Mr. Stewart

I confirm that the hon. Gentleman's understanding of the financial position is correct. I had not finished what I intended to say about dog licences.

My hon. Friend the Member for Aberdeenshire, East has tabled amendments dealing with the rounding up of strays. He will recognise that clause 129 goes a long way to provide local authorities with powers of the type that he regards as desirable. Moreover, clause 130 deals with the problem of dangerous or annoying creatures, including dogs.

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My hon. Friend the Member for Aberdeenshire, East referred to employment and the possibility of private firms assisting with the catching of stray dogs. That is a matter for the councils concerned. I understand that there is a firm that offers such contract services in England.

My right hon. Friend the Secretary of State has fully considered the points that were made in Committee. That was an extremely well informed debate. I hope that the House will recognise the improvements in the control of dogs that the Bill implements, both in urban and in rural areas. New clause 4 is unnecessary, as my right hon. Friend the Secretary of State already has the power to increase the licence fee.

Mr. McQuarrie

If the Secretary of State has those powers—we know that he has—is there any possibility of his implementing them in accordance with the terms of the Bill?

Mr. Stewart

I was just coming to my hon. Friend's point. The hon. Member for Caithness and Sutherland (Mr. Maclennan) also made that point. I assure the House that because, as the hon. Member for Caithness and Sutherland said, the system of dog licensing seems increasingly to be going into deficit in Scotland, we will keep the level of licence fee under review. The new clauses are not necessary in order to increase the fee. There is a wide divergence of view on the issue. I cannot, therefore, go any further than that now.

Mr. Dewar

The Opposition do not wish to push the matter to a Division. That would not be helpful. The Minister has made great play of the fact that new clause 4, or at least that part of it which refers to the amount of licence fees, is unnecessary. That is only so if something will be done about the matter.

The Minister made some cautious comments that were not exactly commitments—that would be over-optimistic—but at least he has assayed the view that the matter will be kept under review and consideration. Perhaps the matter has been under review since 1878. I concede that previous Governments have done nothing about it either. I hope that the Minister will take the review as a positive matter and will conclude it in the foreseeable future.

The hon. Member for Caithness and Sutherland (Mr. Maclennan) was right to say that the problem becomes increasingly farcical as years pass by. Pargraph 16 of schedule 1 is common place enough. It sets out the provisions for the fees for all the other licensing that is being introduced by the Bill. It says: the licensing authority shall seek to ensure that from time to time the total amount of fees receivable by the authority is sufficient to meet the expenses of the authority in exercising their functions". That is now almost standard with almost all the licensing or planning permission systems that the Government regulate or are introducing. It is a startling anomaly that nothing has been done about dog licences.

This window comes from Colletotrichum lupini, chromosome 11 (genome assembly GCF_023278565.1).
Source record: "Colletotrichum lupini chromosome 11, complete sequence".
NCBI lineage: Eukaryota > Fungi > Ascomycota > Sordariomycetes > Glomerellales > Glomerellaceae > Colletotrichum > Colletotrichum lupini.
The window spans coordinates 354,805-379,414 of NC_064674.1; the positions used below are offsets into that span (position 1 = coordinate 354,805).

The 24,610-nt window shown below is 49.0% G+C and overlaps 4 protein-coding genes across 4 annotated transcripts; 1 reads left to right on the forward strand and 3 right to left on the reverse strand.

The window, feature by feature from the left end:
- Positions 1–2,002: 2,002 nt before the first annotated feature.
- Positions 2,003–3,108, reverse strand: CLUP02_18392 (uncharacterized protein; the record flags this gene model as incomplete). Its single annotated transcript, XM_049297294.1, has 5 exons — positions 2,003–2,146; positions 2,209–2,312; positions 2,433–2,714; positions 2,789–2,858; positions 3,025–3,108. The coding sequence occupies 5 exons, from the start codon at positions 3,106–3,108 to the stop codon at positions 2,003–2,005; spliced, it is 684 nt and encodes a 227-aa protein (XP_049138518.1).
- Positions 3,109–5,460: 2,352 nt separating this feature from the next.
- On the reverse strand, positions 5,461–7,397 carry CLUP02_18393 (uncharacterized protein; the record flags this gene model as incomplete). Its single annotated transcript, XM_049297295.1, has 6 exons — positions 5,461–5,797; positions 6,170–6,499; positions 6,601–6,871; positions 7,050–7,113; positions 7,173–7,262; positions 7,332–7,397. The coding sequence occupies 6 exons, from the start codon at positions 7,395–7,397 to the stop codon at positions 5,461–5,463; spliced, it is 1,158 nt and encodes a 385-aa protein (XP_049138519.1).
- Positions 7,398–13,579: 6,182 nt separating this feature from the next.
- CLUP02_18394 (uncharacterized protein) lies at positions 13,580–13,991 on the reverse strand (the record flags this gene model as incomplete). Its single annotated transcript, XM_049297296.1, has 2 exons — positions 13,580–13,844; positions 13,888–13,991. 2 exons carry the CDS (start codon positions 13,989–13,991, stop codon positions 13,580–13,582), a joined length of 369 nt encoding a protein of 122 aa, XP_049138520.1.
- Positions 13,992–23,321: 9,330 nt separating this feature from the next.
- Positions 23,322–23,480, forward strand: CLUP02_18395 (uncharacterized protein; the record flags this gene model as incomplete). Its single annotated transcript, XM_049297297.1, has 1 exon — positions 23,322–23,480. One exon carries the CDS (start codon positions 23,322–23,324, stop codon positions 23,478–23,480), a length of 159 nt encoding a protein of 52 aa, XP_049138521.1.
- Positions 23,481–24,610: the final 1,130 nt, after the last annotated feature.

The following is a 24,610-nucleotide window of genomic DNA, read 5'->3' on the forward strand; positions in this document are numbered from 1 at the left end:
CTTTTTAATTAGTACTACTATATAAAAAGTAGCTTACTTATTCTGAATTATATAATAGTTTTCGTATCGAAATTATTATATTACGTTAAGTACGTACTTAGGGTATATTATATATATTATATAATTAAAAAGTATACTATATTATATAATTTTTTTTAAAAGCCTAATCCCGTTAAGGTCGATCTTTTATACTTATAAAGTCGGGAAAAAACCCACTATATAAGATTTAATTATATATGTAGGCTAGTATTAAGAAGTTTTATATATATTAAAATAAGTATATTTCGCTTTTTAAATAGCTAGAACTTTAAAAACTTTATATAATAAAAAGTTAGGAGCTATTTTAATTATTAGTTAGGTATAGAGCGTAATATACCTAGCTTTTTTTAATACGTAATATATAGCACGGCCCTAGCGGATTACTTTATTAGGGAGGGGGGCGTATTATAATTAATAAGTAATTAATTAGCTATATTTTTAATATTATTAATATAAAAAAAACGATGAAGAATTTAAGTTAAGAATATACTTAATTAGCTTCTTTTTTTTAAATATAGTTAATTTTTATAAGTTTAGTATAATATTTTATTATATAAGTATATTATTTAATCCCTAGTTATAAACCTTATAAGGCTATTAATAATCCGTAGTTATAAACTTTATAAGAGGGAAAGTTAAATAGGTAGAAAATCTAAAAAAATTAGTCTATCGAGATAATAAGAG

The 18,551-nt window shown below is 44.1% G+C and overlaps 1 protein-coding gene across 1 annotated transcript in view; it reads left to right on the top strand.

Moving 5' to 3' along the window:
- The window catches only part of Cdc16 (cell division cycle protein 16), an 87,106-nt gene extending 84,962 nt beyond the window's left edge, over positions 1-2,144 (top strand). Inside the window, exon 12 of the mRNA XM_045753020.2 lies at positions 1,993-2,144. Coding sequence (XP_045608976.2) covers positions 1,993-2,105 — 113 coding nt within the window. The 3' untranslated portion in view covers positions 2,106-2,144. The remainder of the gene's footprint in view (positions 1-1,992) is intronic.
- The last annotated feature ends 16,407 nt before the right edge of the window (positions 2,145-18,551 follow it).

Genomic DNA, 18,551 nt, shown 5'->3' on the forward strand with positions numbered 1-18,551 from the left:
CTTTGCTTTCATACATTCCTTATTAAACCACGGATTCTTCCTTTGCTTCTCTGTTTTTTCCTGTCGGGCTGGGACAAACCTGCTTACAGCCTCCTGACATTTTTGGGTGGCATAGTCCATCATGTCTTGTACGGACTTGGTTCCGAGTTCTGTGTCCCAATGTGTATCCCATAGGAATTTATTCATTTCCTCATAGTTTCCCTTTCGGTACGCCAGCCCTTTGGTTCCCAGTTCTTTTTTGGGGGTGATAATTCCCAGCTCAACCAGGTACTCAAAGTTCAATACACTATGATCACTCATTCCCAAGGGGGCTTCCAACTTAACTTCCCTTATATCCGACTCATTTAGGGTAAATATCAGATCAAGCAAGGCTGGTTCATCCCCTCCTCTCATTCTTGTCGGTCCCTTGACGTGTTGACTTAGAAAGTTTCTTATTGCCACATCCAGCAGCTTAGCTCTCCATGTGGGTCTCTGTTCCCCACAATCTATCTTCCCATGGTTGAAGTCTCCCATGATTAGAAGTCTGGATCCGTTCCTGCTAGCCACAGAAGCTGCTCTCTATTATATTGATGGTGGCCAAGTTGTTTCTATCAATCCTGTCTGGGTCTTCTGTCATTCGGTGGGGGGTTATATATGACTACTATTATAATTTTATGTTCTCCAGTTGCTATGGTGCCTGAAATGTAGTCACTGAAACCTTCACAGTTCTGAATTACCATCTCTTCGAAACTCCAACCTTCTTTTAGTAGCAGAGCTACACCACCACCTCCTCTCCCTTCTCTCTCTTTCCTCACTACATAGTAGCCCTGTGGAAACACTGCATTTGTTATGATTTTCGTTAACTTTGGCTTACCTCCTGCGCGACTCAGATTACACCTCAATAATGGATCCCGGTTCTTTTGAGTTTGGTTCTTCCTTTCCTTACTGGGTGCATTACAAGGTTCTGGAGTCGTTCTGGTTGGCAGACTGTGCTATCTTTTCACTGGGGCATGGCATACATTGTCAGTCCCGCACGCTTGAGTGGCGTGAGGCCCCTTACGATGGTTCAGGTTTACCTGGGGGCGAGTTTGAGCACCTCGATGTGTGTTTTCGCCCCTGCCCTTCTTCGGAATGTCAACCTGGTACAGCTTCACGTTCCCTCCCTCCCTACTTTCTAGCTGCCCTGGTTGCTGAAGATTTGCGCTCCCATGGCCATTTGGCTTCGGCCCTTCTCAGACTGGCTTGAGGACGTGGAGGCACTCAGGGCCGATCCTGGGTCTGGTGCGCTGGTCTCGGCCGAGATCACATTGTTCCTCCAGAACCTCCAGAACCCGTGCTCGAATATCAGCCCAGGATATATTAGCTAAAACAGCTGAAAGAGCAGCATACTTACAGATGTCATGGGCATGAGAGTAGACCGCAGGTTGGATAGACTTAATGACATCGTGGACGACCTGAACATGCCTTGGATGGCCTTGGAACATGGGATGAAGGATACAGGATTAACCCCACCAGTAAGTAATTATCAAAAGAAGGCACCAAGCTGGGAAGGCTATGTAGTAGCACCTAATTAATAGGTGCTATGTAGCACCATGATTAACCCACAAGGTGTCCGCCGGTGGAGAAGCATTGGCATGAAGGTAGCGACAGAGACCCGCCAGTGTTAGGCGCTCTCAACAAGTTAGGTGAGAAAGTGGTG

The problem lies not solely with the level of the fee. Once again the law has fallen into disrepute. The law states that every dog must have the name and address of its owner attached thereto. I do not know how many prosecutions there are in a year for not doing that. I suspect that it is nil. I have never come across such a prosecution.

Without wanting to be too much of a purist, I believe that if the law has laid down an offence with a sanction attached thereto, we should either take it off the statute book or make an effort to update and enforce it. We should not leave it there as lumber, as a standing reproach to anyone who has the energy or interest to refer back to the statute book.

I am prepared to withdraw the new clause. However, everyone will have noted that a review is under way and the Minister may rest assured that his attention will be drawn to it and questions will be asked about its progress as the months go by. The best way for the Minister to dispose of that irritation is to do something about the cause of the complaint. He should bring the review to a reasonably speedy conclusion and introduce the reforms which everyone who has taken part in the debate thinks are long overdue and clearly necessary.

It is not a question of being anti-dog. There are probably more than 6 million dogs in this country. The figure has doubled since the mid-1950s. I accept that dogs are essential and valuable companions to many people. I have been part-owner of a dog—

Mr. Nicholas Fairbairn (Kinross and West Perthshire)

Which part?

Mr. Dewar

I believe in co-operation and the co-operative movement. I assure the hon. and learned Gentleman that it was a co-operative dog. I do not take the view that the ownership of dogs should be discouraged. Nevertheless, reform is overdue and I hope that the Minister will not allow the matter to drop from sight.

I beg to ask leave to withdraw the motion.

Motion and clause, by leave, withdrawn.